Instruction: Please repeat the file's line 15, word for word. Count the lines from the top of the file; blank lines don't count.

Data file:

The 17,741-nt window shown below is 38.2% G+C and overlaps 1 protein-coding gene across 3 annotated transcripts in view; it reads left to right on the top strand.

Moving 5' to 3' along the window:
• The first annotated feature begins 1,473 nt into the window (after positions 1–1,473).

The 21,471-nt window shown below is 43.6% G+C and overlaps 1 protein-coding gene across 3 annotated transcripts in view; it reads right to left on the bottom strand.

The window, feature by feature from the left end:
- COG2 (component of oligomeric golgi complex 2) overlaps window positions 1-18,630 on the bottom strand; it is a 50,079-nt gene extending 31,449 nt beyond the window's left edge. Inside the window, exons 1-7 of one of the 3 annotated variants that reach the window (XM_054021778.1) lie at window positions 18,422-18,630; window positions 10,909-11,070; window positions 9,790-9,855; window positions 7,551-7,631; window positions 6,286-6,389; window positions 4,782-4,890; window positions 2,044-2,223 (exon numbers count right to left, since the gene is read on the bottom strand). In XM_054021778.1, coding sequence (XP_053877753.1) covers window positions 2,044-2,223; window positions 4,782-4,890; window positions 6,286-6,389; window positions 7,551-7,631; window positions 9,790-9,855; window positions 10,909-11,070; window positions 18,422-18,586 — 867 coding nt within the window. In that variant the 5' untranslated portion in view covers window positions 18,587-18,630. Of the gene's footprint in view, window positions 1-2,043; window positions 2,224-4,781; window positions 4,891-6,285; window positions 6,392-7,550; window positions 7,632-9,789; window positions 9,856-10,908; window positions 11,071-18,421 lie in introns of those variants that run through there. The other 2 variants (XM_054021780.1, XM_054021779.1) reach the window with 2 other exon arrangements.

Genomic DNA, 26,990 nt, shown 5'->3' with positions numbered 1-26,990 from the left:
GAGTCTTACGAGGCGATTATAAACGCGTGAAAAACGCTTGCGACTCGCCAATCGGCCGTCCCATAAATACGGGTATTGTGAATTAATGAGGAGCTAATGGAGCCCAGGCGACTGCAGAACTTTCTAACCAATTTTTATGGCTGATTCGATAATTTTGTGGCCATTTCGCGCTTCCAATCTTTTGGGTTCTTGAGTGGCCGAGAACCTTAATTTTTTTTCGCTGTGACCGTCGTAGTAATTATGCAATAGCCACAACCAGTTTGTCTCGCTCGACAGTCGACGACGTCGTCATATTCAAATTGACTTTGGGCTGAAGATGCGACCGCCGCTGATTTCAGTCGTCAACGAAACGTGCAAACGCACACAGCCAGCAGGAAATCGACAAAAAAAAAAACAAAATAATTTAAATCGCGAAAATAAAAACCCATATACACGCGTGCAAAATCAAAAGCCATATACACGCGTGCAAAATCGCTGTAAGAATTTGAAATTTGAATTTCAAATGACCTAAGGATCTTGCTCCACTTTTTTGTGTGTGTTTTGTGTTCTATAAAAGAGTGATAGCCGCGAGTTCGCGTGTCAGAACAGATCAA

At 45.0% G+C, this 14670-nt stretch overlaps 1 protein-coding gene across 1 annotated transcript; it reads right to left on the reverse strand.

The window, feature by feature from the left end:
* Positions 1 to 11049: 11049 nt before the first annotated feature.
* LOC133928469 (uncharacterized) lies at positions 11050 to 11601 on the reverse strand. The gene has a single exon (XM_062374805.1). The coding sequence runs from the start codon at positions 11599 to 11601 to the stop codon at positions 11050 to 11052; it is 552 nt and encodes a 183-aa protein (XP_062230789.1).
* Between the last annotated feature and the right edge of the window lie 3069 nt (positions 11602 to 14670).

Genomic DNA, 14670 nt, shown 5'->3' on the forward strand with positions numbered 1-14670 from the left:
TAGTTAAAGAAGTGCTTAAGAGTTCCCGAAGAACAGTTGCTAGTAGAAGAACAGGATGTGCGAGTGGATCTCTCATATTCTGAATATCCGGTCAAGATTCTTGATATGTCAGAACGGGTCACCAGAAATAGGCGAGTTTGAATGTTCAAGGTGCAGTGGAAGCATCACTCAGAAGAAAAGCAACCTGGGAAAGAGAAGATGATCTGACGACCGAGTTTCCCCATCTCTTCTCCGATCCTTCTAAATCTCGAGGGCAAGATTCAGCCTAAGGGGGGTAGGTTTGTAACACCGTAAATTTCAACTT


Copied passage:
TAGTTAAAGAAGTGCTTAAGAGTTCCCGAAGAACAGTTGCTAGTAGAAGAACAGGATGTGCGAGTGGATCTCTCATATTCTGAATATCCGGTCAAGATTCTTGATATGTCAGAACGGGTCACCAGAAATAGGCGAGTTTGAATGTTCAAGGTGCAGTGGAAGCATCACTCAGAAGAAAAGCAACCTGGGAAAGAGAAGATGATCTGACGACCGAGTTTCCCCATCTCTTCTCCGATCCTTCTAAATCTCGAGGGCAAGATTCAGCCTAAGGGGGGTAGGTTTGTAACACCGTAAATTTCAACTT